Launching today, Eddystone is Google’s new open source, cross-platform Bluetooth LE beacon framework. It allows beacons—small, battery-powered transmitters—to send data to mobile devices. It’s all part of the company’s broader efforts within the Internet of Things (IoT) sphere and represents a competitor to Apple’s own beacon platform, iBeacon.
Once developers start create apps that take advantage of the framework, Eddystone will allow beacons to send all manner of data passively to smartphones. For instance, beacons located within a subway station could send a schedule to a person’s phone.
The format, it turns out, is named after a famous lighthouse off the coast of Devon, England. All things considered, it’s a fitting name: much like lighthouses helped guide ships before the advent of GPS, bluetooth beacons will do the same for users and apps.
According to TechCrunch, Google has already started working with vendors like Bluvision, Estimote, Kontakt.io, Radius Networks and Signal 360 to build Eddystone into their devices. However, as Eddystone is a open source platform, almost any device can take advantage of its suite of APIs as long as it has access to Bluetooth LE. Indeed, most existing devices will be able to take advantage of the framework with a simple firmware update.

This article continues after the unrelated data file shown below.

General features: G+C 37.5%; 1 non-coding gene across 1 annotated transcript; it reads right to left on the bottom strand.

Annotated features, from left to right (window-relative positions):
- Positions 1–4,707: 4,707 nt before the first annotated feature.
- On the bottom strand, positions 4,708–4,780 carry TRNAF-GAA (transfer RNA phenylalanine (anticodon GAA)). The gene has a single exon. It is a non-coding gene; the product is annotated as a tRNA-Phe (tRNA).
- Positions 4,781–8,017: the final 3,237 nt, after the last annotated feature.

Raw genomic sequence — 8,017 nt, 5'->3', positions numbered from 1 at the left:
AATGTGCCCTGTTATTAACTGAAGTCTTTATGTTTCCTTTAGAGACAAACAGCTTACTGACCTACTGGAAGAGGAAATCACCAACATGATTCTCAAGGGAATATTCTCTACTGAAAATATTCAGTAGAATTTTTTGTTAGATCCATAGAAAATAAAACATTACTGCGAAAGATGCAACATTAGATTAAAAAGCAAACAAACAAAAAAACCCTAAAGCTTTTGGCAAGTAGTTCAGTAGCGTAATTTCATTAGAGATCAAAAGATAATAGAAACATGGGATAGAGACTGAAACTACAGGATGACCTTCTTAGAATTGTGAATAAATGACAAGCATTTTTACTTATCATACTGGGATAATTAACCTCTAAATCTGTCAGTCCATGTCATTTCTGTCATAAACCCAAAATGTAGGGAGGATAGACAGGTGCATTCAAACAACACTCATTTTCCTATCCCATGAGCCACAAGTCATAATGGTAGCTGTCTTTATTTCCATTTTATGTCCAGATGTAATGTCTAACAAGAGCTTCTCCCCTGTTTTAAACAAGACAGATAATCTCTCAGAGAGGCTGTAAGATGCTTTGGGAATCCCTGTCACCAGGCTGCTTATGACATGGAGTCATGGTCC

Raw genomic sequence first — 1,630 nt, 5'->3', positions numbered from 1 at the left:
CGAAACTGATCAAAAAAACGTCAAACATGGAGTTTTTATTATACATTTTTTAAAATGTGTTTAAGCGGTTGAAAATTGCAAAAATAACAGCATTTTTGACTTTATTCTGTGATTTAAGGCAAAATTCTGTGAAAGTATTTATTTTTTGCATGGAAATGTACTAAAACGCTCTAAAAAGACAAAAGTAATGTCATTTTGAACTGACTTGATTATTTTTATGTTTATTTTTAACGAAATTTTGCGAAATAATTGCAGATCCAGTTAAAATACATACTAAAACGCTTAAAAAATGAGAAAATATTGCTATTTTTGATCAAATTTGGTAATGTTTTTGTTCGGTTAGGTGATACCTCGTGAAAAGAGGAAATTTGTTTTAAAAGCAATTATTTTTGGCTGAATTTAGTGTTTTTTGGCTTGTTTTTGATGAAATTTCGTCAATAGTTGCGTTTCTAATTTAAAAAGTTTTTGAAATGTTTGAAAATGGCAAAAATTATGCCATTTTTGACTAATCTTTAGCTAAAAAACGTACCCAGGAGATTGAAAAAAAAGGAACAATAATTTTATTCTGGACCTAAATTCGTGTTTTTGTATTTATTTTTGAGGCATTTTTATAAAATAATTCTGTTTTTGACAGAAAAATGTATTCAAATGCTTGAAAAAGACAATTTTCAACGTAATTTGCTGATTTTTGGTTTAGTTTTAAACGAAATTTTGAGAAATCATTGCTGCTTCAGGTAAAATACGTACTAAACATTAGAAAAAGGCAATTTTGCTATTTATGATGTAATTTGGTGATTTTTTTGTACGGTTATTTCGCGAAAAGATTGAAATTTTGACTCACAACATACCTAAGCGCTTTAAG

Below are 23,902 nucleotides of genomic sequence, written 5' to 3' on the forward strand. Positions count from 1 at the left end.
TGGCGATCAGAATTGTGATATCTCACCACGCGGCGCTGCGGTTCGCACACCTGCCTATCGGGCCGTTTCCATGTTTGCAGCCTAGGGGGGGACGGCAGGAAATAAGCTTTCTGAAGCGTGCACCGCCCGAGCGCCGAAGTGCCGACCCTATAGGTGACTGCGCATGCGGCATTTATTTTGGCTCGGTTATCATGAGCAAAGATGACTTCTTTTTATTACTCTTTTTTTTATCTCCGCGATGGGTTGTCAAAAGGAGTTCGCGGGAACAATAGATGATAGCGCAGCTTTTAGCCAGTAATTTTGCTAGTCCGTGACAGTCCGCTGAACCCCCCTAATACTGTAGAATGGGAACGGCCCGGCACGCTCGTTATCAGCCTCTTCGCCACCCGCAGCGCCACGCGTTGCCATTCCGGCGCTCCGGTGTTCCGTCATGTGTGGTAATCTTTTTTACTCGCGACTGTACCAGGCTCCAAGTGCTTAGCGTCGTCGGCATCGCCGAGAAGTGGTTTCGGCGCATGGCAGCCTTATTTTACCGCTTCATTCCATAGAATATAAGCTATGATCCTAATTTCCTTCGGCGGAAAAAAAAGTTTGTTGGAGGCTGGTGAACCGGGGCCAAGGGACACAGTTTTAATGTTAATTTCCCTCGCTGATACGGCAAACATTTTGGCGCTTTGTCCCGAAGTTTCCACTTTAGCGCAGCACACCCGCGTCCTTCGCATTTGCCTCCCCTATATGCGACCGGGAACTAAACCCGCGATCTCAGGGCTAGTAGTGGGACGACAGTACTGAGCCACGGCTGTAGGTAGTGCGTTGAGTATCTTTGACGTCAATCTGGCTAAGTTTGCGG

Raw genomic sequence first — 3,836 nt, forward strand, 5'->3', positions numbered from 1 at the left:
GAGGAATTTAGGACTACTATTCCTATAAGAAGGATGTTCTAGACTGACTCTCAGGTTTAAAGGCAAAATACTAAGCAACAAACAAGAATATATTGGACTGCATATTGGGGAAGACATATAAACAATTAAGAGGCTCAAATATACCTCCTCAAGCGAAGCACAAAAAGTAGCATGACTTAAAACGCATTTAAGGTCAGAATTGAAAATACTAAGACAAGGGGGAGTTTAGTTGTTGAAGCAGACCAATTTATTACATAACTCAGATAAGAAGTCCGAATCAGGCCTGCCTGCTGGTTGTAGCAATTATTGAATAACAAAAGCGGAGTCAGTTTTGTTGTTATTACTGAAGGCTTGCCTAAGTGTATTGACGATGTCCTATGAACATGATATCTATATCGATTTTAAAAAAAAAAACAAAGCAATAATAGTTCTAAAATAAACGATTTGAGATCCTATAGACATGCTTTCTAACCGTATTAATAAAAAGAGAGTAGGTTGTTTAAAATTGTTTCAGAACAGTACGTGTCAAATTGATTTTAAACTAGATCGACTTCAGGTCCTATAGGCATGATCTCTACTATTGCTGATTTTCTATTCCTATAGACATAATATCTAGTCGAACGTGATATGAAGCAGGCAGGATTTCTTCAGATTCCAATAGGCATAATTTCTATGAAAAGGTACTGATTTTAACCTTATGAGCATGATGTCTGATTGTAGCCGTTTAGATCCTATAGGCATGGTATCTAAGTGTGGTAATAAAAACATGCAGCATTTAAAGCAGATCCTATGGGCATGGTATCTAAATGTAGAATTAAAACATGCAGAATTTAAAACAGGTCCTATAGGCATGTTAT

That said, it will likely be a couple of years before most users start to see the benefit of Google investing its time and money into efforts like Eddystone. But once the IoT industry really does take off—in Canada alone, it’s expected to be worth more than $500 billion by 2022—frameworks like Eddystone and Brillo, an Android powered IoT operating system announced by Google at this year’s I/O conference, will likely become important to both consumers and companies.
In the meantime, the Eddystone framework is available starting today on Github.